Plastics are wonderful materials; as far as their functionalities in direct use are concerned. But in many cases, they are a headache in the waste phase. For a long time, the waste phase used to be of minor importance to developers and producers,. But that’s going to change. The plastic soup is all around us. One of the pathways is to decompose plastics to virgin materials and then reprocess these to plastics.
‘We have a dual problem,’ Henna Pukkinen et al wrote in 2017. ‘Resources are depleting and wastes are accumulating. A development of novel, efficient pre-treatment and conversion method for heterogeneous waste streams would not only provide an answer to this dilemma but introduction of these systems could also reduce emissions of greenhouse gases, and importantly provide a boost to local economy. The use of thermal conversion methods such as pyrolysis and gasification as a recycling method for plastic-containing waste is not yet a common practice; although the commercialization of these methods has been pushed forward for a long. However, the recent developments of thermal conversion methods as well as the pressure to move towards circular economy create an interesting starting point for the final commercialization.’
Thermal plastic decomposition
A company that has been successful in developing technologies to process plastics to virgin materials is VTT daughter Olefy in Finland. It has been so successful that the mother company has decided to spin out the daughter. They claim, according to Biofuels Digest, that their process can convert most of the world’s waste plastics back to usable virgin materials; even affordably so, and an infinite number of times. This is great news, because it might end littering the planet with plastic even at the remotest places on earth.
Public demand for plastics to be recycled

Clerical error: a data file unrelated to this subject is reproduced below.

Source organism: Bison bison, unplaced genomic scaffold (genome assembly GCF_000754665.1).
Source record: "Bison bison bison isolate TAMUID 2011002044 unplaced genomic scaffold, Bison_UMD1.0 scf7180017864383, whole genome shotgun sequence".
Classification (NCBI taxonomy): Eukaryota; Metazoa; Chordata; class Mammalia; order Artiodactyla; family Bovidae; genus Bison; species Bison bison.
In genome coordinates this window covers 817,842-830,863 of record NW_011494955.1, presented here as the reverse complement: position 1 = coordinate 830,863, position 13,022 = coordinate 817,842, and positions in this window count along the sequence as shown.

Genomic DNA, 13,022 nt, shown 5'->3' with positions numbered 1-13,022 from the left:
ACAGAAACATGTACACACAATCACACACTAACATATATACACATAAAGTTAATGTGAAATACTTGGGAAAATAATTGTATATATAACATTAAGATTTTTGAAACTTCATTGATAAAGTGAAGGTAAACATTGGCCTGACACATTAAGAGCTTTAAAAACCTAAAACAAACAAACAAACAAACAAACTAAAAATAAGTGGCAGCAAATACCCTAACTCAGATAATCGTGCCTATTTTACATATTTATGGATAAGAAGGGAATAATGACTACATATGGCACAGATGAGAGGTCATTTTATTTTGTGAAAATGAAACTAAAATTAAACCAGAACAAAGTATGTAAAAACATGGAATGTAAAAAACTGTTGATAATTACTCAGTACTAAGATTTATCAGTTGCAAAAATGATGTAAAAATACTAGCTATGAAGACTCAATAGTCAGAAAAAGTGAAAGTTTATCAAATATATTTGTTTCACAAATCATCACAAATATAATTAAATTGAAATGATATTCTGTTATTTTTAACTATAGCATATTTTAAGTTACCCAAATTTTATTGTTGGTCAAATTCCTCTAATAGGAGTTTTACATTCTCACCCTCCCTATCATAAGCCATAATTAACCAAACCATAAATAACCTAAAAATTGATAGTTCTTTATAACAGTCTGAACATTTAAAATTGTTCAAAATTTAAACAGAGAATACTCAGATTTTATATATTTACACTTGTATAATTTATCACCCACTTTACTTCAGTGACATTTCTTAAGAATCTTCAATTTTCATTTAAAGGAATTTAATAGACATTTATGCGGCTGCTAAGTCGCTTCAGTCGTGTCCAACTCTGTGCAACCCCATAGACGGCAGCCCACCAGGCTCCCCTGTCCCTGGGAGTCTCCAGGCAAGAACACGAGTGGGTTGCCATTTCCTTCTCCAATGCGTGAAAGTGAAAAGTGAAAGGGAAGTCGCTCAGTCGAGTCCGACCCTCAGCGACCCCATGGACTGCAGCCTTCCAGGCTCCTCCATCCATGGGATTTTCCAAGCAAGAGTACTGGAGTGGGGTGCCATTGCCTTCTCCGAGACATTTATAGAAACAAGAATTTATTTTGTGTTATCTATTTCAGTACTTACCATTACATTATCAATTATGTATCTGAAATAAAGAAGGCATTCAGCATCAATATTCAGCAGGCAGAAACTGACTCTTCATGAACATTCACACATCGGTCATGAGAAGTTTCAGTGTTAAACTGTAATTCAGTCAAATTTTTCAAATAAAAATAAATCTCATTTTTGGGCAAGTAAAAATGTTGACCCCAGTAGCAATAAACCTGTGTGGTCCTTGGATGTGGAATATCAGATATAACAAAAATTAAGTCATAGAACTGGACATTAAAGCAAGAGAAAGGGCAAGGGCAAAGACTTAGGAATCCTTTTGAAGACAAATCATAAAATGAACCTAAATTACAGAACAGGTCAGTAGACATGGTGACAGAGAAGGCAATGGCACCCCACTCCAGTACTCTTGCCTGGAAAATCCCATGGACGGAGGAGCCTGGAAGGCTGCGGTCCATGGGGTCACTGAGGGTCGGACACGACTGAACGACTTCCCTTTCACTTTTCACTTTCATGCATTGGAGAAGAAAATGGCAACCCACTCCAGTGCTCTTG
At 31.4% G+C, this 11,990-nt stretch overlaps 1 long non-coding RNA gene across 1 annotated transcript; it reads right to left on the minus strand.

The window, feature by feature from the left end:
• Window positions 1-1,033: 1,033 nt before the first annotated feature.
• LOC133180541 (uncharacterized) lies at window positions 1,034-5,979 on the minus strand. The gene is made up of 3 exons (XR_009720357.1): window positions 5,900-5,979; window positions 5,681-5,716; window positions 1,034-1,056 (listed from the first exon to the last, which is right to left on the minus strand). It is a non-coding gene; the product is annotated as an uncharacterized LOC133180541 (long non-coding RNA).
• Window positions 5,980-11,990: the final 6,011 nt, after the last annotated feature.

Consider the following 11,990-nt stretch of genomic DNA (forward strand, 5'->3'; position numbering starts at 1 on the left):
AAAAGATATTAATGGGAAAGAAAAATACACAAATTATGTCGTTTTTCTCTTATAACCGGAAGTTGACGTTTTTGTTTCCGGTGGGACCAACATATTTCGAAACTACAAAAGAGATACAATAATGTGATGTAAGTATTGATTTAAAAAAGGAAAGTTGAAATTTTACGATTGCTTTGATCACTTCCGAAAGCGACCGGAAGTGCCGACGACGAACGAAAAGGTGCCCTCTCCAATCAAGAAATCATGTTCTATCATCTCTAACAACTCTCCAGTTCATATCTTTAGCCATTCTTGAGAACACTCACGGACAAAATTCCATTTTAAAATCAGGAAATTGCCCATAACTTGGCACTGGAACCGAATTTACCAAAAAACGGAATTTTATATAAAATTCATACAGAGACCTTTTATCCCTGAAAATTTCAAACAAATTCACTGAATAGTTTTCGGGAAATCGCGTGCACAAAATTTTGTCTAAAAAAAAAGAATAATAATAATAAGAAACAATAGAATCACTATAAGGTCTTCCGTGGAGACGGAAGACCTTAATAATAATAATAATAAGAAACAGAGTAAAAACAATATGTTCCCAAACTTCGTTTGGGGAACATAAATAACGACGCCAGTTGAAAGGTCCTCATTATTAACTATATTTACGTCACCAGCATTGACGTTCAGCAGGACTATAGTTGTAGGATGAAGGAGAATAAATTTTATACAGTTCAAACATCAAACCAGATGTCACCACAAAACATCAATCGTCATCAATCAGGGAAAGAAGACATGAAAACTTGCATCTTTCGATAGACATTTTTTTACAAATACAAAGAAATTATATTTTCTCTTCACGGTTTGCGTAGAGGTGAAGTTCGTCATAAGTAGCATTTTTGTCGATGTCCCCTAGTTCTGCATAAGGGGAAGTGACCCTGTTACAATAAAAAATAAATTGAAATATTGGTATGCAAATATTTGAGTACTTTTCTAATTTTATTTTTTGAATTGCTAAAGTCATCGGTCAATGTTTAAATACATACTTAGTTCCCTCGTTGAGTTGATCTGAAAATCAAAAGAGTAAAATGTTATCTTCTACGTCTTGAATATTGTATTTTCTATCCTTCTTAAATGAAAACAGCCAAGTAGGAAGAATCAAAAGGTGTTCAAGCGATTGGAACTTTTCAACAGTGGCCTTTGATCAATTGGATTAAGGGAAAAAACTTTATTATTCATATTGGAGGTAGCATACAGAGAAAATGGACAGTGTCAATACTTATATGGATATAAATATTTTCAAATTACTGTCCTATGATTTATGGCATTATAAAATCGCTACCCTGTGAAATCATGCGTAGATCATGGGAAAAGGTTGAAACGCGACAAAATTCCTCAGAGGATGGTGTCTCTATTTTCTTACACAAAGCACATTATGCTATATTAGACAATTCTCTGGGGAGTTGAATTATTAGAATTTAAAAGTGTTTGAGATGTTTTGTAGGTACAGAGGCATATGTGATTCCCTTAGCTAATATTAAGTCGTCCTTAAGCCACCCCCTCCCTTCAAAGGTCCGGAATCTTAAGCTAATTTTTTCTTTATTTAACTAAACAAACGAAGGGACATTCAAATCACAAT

At the moment, most plastic waste ends up in landfills. A small proportion (less than 10%) is being recycled, primarily through mechanical recycling. But this recycled plastic is of reduced quality, making it unfit for purposes like food packaging and pharma applications. The new process, that would return the plastic to virgin materials, would therefore constitute a major step forward.
In response to public demand, consumer product companies have set big targets for adding recycled plastics into their products. Therefore, demand for the new technology isn’t expected to go away soon.
‘Plastic waste is one of the five major global problems that VTT has strategically set itself to solve,’ says Antti Vasara, CEO of VTT. ‘Olefy is a quantum leap in recycling that will change the way the world views plastic by making it truly circular and guiding us even faster towards carbon neutrality.’
Recycled plastics to virgin materials
And Matti Nieminen, head of technology at VTT, adds that the new process will put an end to poor quality of recycled plastics. ‘With the Olefy recycling process, the quality of the plastic is equal to virgin grade, so it can be recycled indefinitely and materials no longer need to end up in landfills.’
This may ‘completely change the dynamic of global oil consumption. Olefy will significantly reduce the need to use new oil for making plastic and maybe even create a new economic incentive to clean up plastic from land and water as it becomes a valued commodity.’ And Timo Sokka, head of business at Olefy, says to Biofuels Digest, that ‘demand for recycled plastics is growing much faster than the supply…. Olefy responds perfectly to these challenges by making plastics recycling truly feasible on an industrial scale.’
In short, these developments come timely. And it’s not just VTT that develops this technology to reprocess plastics to virgin materials. New York based company Anellotech is on the same trajectory. It is for a good cause, this research and development.
Renewable Carbon News – Daily Newsletter
Subscribe to our daily email newsletter – the world's leading newsletter on renewable materials and chemicals